Politico’s Kenneth Vogel wonders whether the editorial choices made in covering Barack Obama will change now that he has reversed himself on public financing of the general-election campaign. Many newspapers consider that to be a key reform issue, and Obama had received over 100 endorsements in the primary on the basis of his reform message. This week’s responses to his abandonment of public financing reflected a great deal of anger at the betrayal, and it could signal a sharp turn in tone from the print media:
Of the editorial boards that opined Friday about his breaking the pledge, most of those that endorsed him during the primary were aggressive in their criticism.
The Philadelphia Inquirer’s called the decision “as disappointing as it is disingenuous,” while the Boston Globe’s wrote it “deals a body blow … to his own reputation as a reform candidate.” And The Baltimore Sun’s editorial called it “a major disappointment for those struggling to restrain the pernicious influence of special interests in American politics.”
The New York Times’ editorial board, which endorsed Clinton after allegedly leaning toward Obama, wrote that “Obama has come up short” of “his evocative vows to depart from self-interested politics.”
Obama attempted a preemptive defense of his new position by arguing that his massive base of small online donors constitute a “parallel public financing,” and that he needed to exit the program to defend himself from the independent spending of 527 groups, long a bugaboo of campaign finance reformers. Many editorial boards, though, have been outright dismissive of this argument.
The Washington Post opined that Obama’s “effort to cloak his broken promise in the smug mantle of selfless dedication to the public good is a little hard to take.”
And USA Today, which also did not endorse any candidates, said Obama put “expediency over principle,” was “disingenuous about his reasons for opting out of public financing” and proved he’s not a “real reformer.”
Vogel notes that the print media has provided “fawning” coverage of Obama during the campaign. They seemed enchanted by Obama to the point where they didn’t bother to see whether he was too good to be true. Now that he has turned his back on reform, that may change. Even more damning may be the reasons why he claims to have abandoned the public financing system, in essence charging the GOP with forcing him into it through what turns out to be non-existent 527 efforts and PAC/lobbyist contributions that amounts to less than 2% of the Republican totals — when Democrats raised 10% of their 2004 funds from the same sources.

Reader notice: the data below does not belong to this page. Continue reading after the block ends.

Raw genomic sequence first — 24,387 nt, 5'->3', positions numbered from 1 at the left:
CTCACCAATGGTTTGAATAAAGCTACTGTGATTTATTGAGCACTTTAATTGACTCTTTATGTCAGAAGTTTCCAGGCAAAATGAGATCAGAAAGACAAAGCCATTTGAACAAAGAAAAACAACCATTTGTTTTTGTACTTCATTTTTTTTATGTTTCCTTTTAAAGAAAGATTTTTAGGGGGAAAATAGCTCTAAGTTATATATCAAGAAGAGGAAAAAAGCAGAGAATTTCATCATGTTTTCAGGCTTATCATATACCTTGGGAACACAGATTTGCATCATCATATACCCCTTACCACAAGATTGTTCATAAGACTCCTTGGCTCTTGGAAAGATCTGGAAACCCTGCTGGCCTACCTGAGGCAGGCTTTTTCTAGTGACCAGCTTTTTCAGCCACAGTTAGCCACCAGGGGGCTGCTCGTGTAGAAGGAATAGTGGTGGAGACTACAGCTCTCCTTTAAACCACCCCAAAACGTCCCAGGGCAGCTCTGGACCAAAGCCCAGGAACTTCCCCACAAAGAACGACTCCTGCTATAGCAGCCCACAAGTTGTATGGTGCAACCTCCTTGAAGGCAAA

If Obama can’t keep to his principles under fire, when would he ever keep to them?
Plus, for some of these editors, the issue has become personal. Obama spoke to several of these editors in meetings during the campaign and insisted that he supported the public financing system, including and especially the Washington Post. They now know he flat-out lied to them, personally, and nothing quite gets the blood boiling than that kind of betrayal.
The print media doesn’t have the same clout it once did, but it can still drive overall coverage. If they start digging into Obama, the television and radio media will pick up on it; they use print media as a source for their own coverage. One only has to look at the New York Times’ hit piece on John McCain in February to see how newspapers can grab national attention for their political efforts. If the editors decide to turn their cannons on Obama, the ride could get bumpy, and not just from Obama tossing more people under his own bus.
Many people will conclude that the print media will come back around to Obama after venting their spleen this week. Don’t be so sure. They believe in the public financing system — the Washington Post’s Watergate reporting practically invented it. If Obama wins, that system is dead. John McCain may look a lot more palatable now.